8:27am: First class of the day. Things to think about during class and things to accomplish
- All students need to be engaged in discussion. If they’re not your principal will probably walk in at that precise moment.
- You can NEVER get ‘mad’. See above about arrival of principal.
- Each and every student gets at least a minute of 1:1 individualized attention.
- Each and every student is on an IEP so I hope I’ve adjusted the lesson plan accordingly so that all students have access to the education they so truly deserve. (if you don’t know what an IEP is…. You’re screwed already, buddy VP)
- Students need to know what the expectations are for class, clearly communicated every two minutes because, you know… kids have the attention span of a gnat.
- Sit quietly with a student who is having a hard time at home (her parents are in the midst of a difficult divorce and she can’t concentrate. Make sure no one can tell that you are keeping her from breaking down in tears in the middle of class. Make up an excuse to send her to the office with a handwritten note that tells her to go to the guidance office so she can talk and have a moment’s peace and quiet.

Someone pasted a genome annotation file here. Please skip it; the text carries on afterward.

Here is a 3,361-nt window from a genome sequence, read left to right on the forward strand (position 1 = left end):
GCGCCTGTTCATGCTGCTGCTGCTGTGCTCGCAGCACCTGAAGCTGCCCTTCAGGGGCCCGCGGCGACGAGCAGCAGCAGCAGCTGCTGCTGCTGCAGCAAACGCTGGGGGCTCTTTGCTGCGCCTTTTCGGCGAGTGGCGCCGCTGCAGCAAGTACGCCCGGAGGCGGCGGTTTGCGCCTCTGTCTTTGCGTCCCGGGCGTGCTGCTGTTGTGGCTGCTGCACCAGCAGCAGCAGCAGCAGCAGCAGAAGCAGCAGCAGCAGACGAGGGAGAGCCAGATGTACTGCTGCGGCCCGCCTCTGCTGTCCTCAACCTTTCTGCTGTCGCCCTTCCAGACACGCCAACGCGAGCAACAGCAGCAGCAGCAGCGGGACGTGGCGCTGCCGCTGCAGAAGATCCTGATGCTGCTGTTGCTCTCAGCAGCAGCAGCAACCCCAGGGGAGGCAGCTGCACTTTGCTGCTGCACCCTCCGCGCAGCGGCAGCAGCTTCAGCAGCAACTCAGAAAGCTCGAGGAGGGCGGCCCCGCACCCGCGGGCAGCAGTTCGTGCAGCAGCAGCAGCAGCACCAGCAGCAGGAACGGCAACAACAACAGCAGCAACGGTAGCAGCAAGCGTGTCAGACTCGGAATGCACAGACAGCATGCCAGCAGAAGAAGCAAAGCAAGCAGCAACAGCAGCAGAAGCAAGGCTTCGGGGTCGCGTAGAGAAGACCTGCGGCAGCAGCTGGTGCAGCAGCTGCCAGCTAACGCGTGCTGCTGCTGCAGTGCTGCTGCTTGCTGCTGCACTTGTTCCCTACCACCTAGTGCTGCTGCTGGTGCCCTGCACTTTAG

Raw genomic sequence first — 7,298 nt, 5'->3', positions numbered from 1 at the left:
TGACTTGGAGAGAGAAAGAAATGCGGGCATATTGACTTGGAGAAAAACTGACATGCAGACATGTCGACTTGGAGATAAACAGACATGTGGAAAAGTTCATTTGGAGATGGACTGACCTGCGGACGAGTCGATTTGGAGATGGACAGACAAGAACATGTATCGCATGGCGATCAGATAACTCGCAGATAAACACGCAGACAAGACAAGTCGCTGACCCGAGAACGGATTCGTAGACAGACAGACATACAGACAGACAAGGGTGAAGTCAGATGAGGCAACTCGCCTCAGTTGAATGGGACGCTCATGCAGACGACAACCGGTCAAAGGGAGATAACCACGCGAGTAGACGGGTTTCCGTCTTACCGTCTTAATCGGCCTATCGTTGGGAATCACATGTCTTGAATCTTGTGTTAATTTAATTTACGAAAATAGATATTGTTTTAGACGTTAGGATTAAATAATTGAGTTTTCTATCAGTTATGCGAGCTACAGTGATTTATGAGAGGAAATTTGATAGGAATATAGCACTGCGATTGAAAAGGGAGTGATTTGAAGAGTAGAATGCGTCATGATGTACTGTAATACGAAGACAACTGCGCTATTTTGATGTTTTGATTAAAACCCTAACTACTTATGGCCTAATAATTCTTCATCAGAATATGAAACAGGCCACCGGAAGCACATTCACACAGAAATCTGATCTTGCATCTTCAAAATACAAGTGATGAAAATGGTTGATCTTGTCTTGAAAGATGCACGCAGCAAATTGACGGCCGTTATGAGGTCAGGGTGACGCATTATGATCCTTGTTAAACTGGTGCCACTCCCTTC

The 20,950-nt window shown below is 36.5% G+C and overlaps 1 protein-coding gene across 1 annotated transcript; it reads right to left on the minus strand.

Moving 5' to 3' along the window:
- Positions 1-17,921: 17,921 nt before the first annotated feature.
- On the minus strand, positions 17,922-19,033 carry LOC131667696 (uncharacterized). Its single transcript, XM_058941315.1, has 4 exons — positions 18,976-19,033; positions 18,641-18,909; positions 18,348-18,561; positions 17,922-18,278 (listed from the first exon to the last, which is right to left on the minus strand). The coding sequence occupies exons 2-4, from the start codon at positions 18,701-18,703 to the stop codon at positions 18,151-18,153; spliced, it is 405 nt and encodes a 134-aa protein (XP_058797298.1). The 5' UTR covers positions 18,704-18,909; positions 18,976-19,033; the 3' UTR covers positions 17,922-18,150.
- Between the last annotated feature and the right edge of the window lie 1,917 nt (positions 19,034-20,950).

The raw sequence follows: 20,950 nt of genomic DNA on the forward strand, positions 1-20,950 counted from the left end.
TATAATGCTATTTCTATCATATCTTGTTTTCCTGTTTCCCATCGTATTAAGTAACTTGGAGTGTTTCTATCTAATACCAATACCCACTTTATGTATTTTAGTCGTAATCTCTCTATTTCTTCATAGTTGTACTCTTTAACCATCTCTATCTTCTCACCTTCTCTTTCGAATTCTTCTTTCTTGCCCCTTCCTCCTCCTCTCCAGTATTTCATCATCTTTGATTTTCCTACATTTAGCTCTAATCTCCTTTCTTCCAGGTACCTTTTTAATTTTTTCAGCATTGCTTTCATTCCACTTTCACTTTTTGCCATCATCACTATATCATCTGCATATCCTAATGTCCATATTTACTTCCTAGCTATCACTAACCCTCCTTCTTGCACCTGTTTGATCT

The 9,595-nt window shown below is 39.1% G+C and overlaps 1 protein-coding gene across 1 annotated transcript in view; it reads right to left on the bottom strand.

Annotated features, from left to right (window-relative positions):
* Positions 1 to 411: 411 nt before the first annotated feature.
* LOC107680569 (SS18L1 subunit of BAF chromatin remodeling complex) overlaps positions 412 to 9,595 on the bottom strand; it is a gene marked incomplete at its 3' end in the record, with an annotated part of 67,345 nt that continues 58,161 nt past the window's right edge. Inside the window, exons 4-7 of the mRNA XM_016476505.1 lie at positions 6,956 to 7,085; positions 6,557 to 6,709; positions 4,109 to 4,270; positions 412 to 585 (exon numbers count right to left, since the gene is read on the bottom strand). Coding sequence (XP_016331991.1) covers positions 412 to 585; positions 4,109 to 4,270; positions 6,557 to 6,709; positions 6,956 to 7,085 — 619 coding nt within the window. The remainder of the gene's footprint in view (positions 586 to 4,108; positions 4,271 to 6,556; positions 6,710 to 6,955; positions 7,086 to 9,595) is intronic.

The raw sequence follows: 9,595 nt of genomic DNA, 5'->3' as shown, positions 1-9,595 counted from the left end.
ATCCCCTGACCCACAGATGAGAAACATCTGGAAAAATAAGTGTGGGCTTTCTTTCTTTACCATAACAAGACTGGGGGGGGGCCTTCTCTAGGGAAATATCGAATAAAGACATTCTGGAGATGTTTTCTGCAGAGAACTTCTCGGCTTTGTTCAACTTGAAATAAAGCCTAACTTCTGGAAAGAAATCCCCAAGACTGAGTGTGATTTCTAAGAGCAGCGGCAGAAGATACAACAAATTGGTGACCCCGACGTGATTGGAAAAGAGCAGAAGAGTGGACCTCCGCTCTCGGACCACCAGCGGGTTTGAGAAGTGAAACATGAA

- Know the difference between that student and the drama queen student who is having a fake breakdown because she wants the attention of the boy she likes but doesn’t know how to express it in a healthy, non-during class time way. (yes it’s easy to teach).
- TEACH! Yes that does need to happen
- Don’t get fooled by Captain Technicality and get diverted on a tangent that could quickly lead to nothing getting done in class today. (He will try at least seven times)
- All students must understand class objectives and be able to complete a ticket to leave class (because your district implemented it as a policy).
- Accidentally drop a desk on your toe. Don’t scream “F%#U*¥?>€%#+•¥£K!”
- Smile to all kids as they arrive and leave.
- Make witty banter with all students so they feel appreciated and that they feel you’ve developed a unique learning/professional relationship with each of them.
- Answer the same question at least five times.
- Have 12 extra pencils for students that either forgot or lost their own (even though it’s May and they should know by this point in the school year that they need a writing instrument…. Argh, actually VP, grab me one of those beers you brought over)
- Try to not have another energy drink/coffee (you’ve already had two).